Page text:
Sunday, August 22, 2010

My two-wheeler diaries - Week 3 - a broad spectrum indeed

Time for the two wheeler diaries this week. Well, this week went from life savers to everyday medicines all the way to pooch care! And while the nuts-and-bolts level of learning was interesting, what I saw in terms of psychology and reality was even more interesting!

So, life savers. Let me be frank here. But observing the need for life savers at public hospitals or public-private places is heart rending. Those people, who throng the hospital in drones need the help. And without the concept of Government health care or Medical insurance, the financial implications are terrible! And this isn't an issue just here in India. The US has this issue of deep-reaching health care too. While the afforders can avail themselves of medical help, the poorer ones end up being on the wrong side of the life expectancy statistic! And earlier this week, when there were furious debates on the whole NDM -1 gene, although the debate was on a topic as frivolous as its nomenclature, one aspect that did come out was the unfettered use of antibiotics. And this is a reality, in the Indian context, given that there is no law to control OTC drug sales. I myself saw a chemist self medicating, and asking for certain prescription drugs and it was up to us to tell him to first see a doctor. But so many people, he said, walked up and bought drugs that had been prescribed earlier by a doctor for certain symptoms, that recurred! Scary? Yes indeed. Mutant strains of malaria are on the rise, which are resistant to antibiotics, and an unbridled use of super strong drugs can have terrible implications for the Indian race in itself!

Everyday drugs. Now, a scary trend here is that of people not completing prescriptions. The ailments can be simple. And if a dosage has been prescribed, more often than not, people stop the medicines once they find an ounce of relief! And they perhaps don't quite get the perils of such behavior at all! And knowledge of medicines amongst the rural illiterate population is a matter of worry. Since, one, they don't know anything about the science of medicines. And second, the supply through uncontrolled chemist shops stokes their ignorant behavior to a point of unabashed misuse!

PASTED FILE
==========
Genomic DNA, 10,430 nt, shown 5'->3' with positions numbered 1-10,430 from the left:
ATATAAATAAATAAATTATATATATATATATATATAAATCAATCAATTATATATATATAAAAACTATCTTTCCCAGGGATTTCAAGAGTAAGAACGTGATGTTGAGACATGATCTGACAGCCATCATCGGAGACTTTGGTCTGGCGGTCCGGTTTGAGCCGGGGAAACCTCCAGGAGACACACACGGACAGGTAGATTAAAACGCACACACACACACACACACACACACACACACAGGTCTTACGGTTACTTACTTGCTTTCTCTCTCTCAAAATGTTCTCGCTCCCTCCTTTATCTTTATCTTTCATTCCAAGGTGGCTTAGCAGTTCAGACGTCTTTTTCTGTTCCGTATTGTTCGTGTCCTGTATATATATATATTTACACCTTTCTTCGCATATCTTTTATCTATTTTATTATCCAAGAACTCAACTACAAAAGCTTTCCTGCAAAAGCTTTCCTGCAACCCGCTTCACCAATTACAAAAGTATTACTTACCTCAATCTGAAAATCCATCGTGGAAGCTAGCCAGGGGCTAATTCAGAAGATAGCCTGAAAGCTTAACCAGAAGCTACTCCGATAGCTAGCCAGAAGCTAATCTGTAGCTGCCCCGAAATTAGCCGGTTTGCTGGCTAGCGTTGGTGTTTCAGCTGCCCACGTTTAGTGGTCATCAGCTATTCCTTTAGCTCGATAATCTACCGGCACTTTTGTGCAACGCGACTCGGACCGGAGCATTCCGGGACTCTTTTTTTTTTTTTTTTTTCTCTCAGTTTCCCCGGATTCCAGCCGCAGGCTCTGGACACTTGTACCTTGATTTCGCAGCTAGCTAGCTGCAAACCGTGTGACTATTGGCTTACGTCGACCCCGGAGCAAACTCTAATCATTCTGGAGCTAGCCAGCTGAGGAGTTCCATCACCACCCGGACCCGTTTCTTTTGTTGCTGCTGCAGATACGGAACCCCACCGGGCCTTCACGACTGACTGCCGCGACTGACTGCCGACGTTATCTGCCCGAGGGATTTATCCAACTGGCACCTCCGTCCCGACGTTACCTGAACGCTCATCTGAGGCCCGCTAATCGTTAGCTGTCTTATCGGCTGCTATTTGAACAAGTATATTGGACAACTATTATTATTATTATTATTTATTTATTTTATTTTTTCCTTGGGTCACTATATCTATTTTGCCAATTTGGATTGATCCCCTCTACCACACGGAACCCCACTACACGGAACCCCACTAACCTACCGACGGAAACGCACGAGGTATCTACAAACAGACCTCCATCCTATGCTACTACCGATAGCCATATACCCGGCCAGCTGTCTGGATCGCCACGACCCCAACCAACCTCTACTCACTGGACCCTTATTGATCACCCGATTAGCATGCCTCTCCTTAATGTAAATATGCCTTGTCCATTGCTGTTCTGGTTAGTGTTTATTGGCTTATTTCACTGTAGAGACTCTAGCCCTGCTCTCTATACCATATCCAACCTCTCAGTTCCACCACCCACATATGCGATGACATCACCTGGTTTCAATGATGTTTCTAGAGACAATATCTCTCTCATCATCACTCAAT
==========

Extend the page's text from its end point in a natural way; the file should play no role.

And finally animal health. But more on animal health after I am done with all of it this week.

Meantime, a moment to talk about traveling. Some time back, there was a hue and cry on Shashi Tharoor calling the economy class on flights cattle class. Well, now I realize why they raised hue and cry. Because they felt that Dr. Tharoor was being very pro-upper echelons of society by disregarding the real cattle class. And I mean that the real sorry state of affairs exists in the common man's mode of road transport - the bus. Especially the inter-city ones. These buses are old, they rattle even on a super smooth expressway. They toss you high into the air on the other arterial roads that are not as good as the expressway. But God bless the Expressway, for keeping distances down and speeds up. As if the rattling were insufficient, these buses run packed. People undertake 2 hour long journeys standing up in the aisles. And there are some other fun aspects too. Like if the bus happens to stop at a large depot at a town on the way, where some people typically get down, expectant faces peep in through the window and throw bags, handkerchiefs and what not on the imminently emptying seats! Not just one bag, but a whole handful is sometimes tossed in! But squeezed into such a rumbling, rolling vehicle, you realize that one one hand, you have the Ferraris and Jaguars zooming into India, while a greater majority still travels as a foursome on a scooter.

So the learning was immense and the expectations are still higher for the week to come.

Sunday, August 15, 2010

My two-wheeler diaries - week 2 : Health care and inclusive development a thought on 15th August

For my Two-Wheeler diaries - second week, it seems quite opportune that the Sunday for the post falls on Independence Day!

We've been away from the days of the Raj for all of 63 years now. A long time indeed. We do have a lot to feel proud of. from groveling in poverty, without enough to feed our own burgeoning population, we've become a food grain exporter. We've managed to curb population explosion without draconian laws like a one child policy and so on. We've managed to build our expertise in the service industry, such that the term IT Services is now synonymous with India. We've held on to our core competence of having a large English speaking population and with bills like the Right to Education coming through, we seem to be on the right track when it comes to legislation and policies.